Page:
IGF 2016 - Day 0 - Room 2 - ICANN - Reflections on the Evolution of the Multistakeholder Model in the Context of the IANA Stewardship Transition


The following are the outputs of the real-time captioning taken during the Eleventh Annual Meeting of the Internet Governance Forum (IGF) in Jalisco, Mexico, from 5 to 9 December 2016. Although it is largely accurate, in some cases it may be incomplete or inaccurate due to inaudible passages or transcription errors. It is posted as an aid to understanding the proceedings at the event, but should not be treated as an authoritative record. 


>> THERESA SWINEHART: Hi, everybody.  We'll be starting in about three minutes or so.  Thanks. 

Hi everybody.  Okay.  If I could have everybody's attention.  Sorry.  This is an awkward -- oh, there we go.  Wonderful.  Okay.  Could I have everybody's attention, please.  Thank you.  Thank you very much.  Fantastic.  I know that the out sound -- the sound out there is a bit disturbing, but if at least we keep the room quiet, then we can at least hear all the panelists.  Closer to the mic.  Wonderful.

Okay.  So first of all, welcome, and welcome to this session.  It's an absolute wonderful opportunity at this IGF to be having a session about how the multistakeholder model worked in the context of the IANA Stewardship Transition and how that is a case study and example for work in other areas, and to hear from both the panelists and from the audience in the discussions about their experience and their observations around this.

As many of you know, the process that was used and facilitated by ICANN for retrieving the results of the transition involved not just the ICANN community but the much broader community and the communities of the respective operating communities, so namely the IETF, the Regional Internet Registries, and the naming community, so it was very broad in scope.

I'd like to introduce the panelists briefly and then give you an outline about how the agenda will work, and we will leave plenty of room and time for discussion with the participants in the room and also with remote participation, the moderator will also be Baher Esmat, my colleague.  The panelists are Göran Marby president and CEO of ICANN; Larry Strickling, assistant secretary for communications and information, U.S. Department of Commerce; Steve Crocker, chairman of the board of ICANN; Thomas Schneider, chair of the ICANN Governmental Advisory Committee; Alejandro Pisanty with ISOC Mexico; Lise Fuhr, Director General ETNO -- she also has an opportunity to serve on PTI, which is a post-transition aspect that we have now -- and William Hudson, senior advisor for international policy over at Google.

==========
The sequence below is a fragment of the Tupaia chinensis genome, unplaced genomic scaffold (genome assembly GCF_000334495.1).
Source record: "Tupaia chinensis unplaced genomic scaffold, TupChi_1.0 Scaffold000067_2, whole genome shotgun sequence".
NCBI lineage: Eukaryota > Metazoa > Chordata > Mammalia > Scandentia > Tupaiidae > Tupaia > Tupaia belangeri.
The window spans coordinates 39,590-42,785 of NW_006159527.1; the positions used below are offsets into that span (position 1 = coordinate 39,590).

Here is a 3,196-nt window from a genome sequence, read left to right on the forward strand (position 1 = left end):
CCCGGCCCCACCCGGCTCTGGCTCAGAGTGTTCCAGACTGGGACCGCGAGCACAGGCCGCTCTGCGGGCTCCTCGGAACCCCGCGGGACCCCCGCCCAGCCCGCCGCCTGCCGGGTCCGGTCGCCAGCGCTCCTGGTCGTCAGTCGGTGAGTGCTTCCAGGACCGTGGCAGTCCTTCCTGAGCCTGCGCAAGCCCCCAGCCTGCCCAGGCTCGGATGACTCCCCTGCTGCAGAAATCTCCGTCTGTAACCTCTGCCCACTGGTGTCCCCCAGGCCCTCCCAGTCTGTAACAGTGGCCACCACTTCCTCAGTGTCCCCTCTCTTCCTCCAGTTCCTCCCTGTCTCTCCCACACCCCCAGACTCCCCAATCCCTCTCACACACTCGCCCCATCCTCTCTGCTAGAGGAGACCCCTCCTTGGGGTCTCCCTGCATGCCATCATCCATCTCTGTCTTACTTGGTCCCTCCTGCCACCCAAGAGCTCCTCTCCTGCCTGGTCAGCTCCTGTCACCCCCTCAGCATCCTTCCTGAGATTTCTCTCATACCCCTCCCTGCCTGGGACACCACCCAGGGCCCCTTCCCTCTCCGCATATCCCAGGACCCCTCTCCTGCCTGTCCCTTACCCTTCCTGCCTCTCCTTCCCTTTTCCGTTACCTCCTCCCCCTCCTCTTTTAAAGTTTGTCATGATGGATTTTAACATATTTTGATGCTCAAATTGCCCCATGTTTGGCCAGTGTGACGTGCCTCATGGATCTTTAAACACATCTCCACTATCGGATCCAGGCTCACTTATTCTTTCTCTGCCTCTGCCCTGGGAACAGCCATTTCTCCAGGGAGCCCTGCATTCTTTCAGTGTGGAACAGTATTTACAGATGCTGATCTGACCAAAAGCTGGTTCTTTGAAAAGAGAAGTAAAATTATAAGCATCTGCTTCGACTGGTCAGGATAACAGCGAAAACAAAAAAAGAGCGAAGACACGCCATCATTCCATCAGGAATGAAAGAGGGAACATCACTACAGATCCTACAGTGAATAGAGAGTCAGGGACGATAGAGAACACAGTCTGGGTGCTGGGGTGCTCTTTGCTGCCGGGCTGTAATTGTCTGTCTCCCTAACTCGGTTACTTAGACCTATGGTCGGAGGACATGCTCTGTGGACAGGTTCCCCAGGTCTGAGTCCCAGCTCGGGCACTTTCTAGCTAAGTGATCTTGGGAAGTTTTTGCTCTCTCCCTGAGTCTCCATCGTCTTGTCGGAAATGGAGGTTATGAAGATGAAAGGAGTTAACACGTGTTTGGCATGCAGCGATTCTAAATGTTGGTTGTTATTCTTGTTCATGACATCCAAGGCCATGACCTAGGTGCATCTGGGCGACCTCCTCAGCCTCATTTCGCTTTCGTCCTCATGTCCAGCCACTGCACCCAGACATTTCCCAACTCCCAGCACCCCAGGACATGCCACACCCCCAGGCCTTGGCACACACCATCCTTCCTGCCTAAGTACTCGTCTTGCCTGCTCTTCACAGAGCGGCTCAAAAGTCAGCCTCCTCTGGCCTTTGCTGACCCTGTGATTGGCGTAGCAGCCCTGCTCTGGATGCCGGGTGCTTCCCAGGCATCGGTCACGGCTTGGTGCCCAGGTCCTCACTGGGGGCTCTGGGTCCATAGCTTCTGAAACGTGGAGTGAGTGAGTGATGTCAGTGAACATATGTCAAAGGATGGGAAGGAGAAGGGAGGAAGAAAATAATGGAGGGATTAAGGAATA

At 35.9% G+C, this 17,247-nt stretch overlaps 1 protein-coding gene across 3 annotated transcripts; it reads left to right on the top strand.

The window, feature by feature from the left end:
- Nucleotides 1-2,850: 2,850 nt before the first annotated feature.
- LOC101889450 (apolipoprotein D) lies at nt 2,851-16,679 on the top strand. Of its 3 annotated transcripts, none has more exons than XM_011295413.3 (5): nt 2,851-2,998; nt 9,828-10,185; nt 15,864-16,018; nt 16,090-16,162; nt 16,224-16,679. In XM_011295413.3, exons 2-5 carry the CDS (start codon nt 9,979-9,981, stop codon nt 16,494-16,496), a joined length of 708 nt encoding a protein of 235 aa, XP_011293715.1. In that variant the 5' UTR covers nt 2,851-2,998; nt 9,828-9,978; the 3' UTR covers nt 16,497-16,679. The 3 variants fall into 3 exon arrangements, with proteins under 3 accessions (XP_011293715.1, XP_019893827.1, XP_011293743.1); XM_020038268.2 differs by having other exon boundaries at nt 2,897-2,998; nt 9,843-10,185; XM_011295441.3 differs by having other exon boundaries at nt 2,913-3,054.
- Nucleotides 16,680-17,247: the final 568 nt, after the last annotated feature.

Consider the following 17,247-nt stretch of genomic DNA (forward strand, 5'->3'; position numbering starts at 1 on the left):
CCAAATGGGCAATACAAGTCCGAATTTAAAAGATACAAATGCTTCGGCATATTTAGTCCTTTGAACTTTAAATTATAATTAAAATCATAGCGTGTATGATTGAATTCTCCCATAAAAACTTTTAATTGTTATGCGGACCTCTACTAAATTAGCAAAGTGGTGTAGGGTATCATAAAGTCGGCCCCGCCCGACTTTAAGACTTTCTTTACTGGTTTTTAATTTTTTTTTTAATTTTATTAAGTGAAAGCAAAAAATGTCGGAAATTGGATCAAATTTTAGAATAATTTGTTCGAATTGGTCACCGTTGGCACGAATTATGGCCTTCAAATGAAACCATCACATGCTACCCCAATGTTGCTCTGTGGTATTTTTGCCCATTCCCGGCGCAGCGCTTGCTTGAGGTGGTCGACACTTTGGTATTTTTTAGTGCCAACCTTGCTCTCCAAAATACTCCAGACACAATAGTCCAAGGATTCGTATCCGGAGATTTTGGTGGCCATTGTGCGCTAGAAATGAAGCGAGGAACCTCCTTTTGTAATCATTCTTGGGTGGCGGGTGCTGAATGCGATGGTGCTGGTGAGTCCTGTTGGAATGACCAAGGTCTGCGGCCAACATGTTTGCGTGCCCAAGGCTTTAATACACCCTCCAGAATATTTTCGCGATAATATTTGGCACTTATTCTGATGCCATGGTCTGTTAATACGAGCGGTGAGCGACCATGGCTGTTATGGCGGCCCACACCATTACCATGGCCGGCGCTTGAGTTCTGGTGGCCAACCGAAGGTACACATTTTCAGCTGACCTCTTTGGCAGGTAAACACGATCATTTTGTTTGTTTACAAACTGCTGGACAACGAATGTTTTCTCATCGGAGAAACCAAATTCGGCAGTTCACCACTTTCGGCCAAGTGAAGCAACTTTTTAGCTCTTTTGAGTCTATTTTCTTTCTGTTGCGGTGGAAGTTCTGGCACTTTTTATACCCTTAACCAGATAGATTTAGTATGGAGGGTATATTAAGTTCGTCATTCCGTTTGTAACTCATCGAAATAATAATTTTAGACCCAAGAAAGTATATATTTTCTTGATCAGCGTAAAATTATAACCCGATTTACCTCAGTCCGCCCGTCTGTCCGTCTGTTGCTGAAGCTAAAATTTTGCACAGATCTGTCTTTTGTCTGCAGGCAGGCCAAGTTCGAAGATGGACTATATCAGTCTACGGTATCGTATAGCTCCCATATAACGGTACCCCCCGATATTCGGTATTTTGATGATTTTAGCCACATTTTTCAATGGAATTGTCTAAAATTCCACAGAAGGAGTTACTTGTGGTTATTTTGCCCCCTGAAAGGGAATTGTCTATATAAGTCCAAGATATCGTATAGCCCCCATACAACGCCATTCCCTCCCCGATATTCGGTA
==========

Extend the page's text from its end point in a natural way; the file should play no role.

We will start out with some brief remarks by Göran Marby, followed by remarks from Larry Strickling.  Then we will go for remarks and some questions that I will oppose to Thomas Schneider, Alejandro Pisanty, Will Hudson, and Lise Fuhr; some closing remarks on observations by our chairman of the board, Steve Crocker, and then we'll open up for questions and discussions, so we will keep our remarks as succinct as we can and look forward to a good dialogue with everybody.  Göran, if I can turn it over to you. 

>> GÖRAN MARBY: Thank you, Larry.  You're always a good support. 

>> LAWRENCE STRIKLING: That was Theresa. 

>> GÖRAN MARBY: Yeah, but you gave me the microphone.  Thank you.  Nice being here, and it's a very interesting subject.  As you know -- as you know, I come in very late in the process when I started the end of May, but personally, I had the opportunity to have some interesting interactions during the process, especially when together with gentleman went to the U.S. Congress for a hearing, which I thought was interesting in so many ways.

But as I -- I said this a couple of times now as a general reflection is that I'm -- I'm really impressed by the work from the community in this room.  And I've said this before and I'm going to say it again because I don't think there's been any time when so many people from so many countries for such a long time came together and worked on a proposal to hand over to the U.S. government, and I think that I'm repeating it because I think that looking at it, I think for many people, it just became natural, but for an outsider to see this, it was really remarkable, and it proves the strength about the multistakeholder model, not only in our setting, the ICANN setting, but also with our partners in the technical and protocol and in the numbering community that we actually can work together with the underpinnings of Internet.